YOUR HOMESTEAD SHIELD – HOW DOES THE NEW BANKRUPTCY ACT AFFECT IT?
By Laura L. Rummans
By Laura Rummans, Esq. and Thomas Messana, Esq., and edited by Harry Rosen,Esq. of Ruden McClosky
Florida's Constitution arguably provides greater asset protection for residents of this state than is provided in most other states. The specific asset protection this article will focus on is protection for the primary residence when it is the "homestead property" of a Florida resident. For years, our laws and our courts have prevented creditors from "forcing a sale" of homestead property, unless a creditor claim falls under one of only 3 very narrow exceptions. However, recent legislation—The Bankruptcy Reform Act of 2005--may limit the "homestead protection" when a debtor files for bankruptcy. Under the new federal bankruptcy law, there will be a waiting period of 3 years and 4 months before a debtor will be a qualified Florida resident with the ability to claim Florida's homestead protection against creditors.
To fully understand how our laws protect our homestead property from creditors, it is helpful to review the policy reasoning behind the Constitution and the statutes. The scheme has two components: first, we have the exemption from forced sale (which is the asset protection feature of our homestead property) and second, we have restrictions on the right of a married individual (or a single individual with a minor child) to devise the homestead property—if the devise would deprive the surviving spouse or minor child of the right to inherit the family home. The logic behind these laws is to relieve the State of Florida from the burden of supporting citizens who might have to depend on the State if either the primary residence ("homestead") or rights in the homestead were lost.
Because our State courts do not consider the wealth of anyone requesting protection from forced sale by a creditor, most debtors protect the homestead property regardless of other circumstances—anyone can save his or her homestead property from a creditor unless the creditor proves a judgment is based on any of the following as related to the homestead property: (1) taxes or assessments, (2) obligations related to the purchase of or improvements to the property, or (3) a lien for labor performed on the property. So, if a creditor's claim falls into one of these narrow categories, the court may order the homestead sold to satisfy the claim. Otherwise, if the court finds the property is qualified homestead, it is protected.
How does property qualify as protected homestead? First we look at the deed or title, and then we examine the acreage and geographic location of the property. Finally, we review the domicile or residency of the owner of the property. Property cannot be in the name of a corporation for an individual to claim homestead protection. Property located outside of the city limits can be as large as 160 acres, but if property is inside of the city limits, only one-half of an acre will be protected homestead. The owner must have the required "intent" to make the property his or her primary residence.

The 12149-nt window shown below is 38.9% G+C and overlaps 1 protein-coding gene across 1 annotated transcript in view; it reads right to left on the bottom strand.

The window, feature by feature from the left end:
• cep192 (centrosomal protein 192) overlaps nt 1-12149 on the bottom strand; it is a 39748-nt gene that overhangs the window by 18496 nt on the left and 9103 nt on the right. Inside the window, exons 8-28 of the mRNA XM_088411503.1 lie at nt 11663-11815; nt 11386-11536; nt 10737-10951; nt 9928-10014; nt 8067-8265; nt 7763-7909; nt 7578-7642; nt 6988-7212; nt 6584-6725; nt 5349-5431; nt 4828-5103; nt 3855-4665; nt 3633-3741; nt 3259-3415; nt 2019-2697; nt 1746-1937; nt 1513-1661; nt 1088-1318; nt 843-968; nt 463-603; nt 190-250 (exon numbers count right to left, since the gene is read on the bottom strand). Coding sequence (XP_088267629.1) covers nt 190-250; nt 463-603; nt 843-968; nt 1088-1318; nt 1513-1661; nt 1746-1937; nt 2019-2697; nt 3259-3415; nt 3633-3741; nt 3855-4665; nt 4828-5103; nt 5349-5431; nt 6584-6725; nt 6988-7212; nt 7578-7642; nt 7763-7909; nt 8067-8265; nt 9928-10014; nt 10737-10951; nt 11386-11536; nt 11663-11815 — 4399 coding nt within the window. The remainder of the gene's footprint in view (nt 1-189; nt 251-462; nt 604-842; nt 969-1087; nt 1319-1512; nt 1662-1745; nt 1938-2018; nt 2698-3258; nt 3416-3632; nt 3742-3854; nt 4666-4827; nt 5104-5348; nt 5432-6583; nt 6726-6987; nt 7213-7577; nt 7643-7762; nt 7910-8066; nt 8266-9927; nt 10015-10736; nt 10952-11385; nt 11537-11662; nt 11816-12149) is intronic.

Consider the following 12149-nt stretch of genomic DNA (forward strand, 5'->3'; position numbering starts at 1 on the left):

Another concern is whether the individual asserting homestead protection has run afoul of the fraudulent conveyance laws in Florida. Our fraudulent conveyance laws allow a court to "unwind" a transaction if the court finds the individual transferred assets to avoid creditor claims. However, in a very recent case, a court in Florida extended protection to an Indiana couple's $10.2 million home they bought in Florida while a lawsuit was pending in Indiana that dealt with a "fraudulent transfer." The court found that the couple qualified as Florida residents and the property was considered protected homestead.
With the recent enactment of the "Bankruptcy Abuse Prevention and Consumer Protection Act of 2005," as of April 2005, "new" residents of Florida will not be able to take advantage of Florida's Constitutional shield to protect the homestead property—unless the individual has established residency prior to the previously mentioned look-back period.
Because a good asset protection plan should be in place in advance of a creditor obtaining a judgment, this new legislation should not affect long-term residents of Florida who wish to plan ahead to take advantage of protections available under Florida law.
Understanding the homestead asset protection rules is important, but a thorough asset protection plan will not rely on a solitary technique or exemption such as the homestead exemption. Depending on an individual's occupation, family dynamics, and assets, a Floridian has many options from which to choose when it comes to formulating the right asset protection plan. The plan should include a thorough review of potential liabilities and exposure "magnets" that may attract future creditors. And frequently the overall family goals will include protection for future generations because of the litigious nature of our society.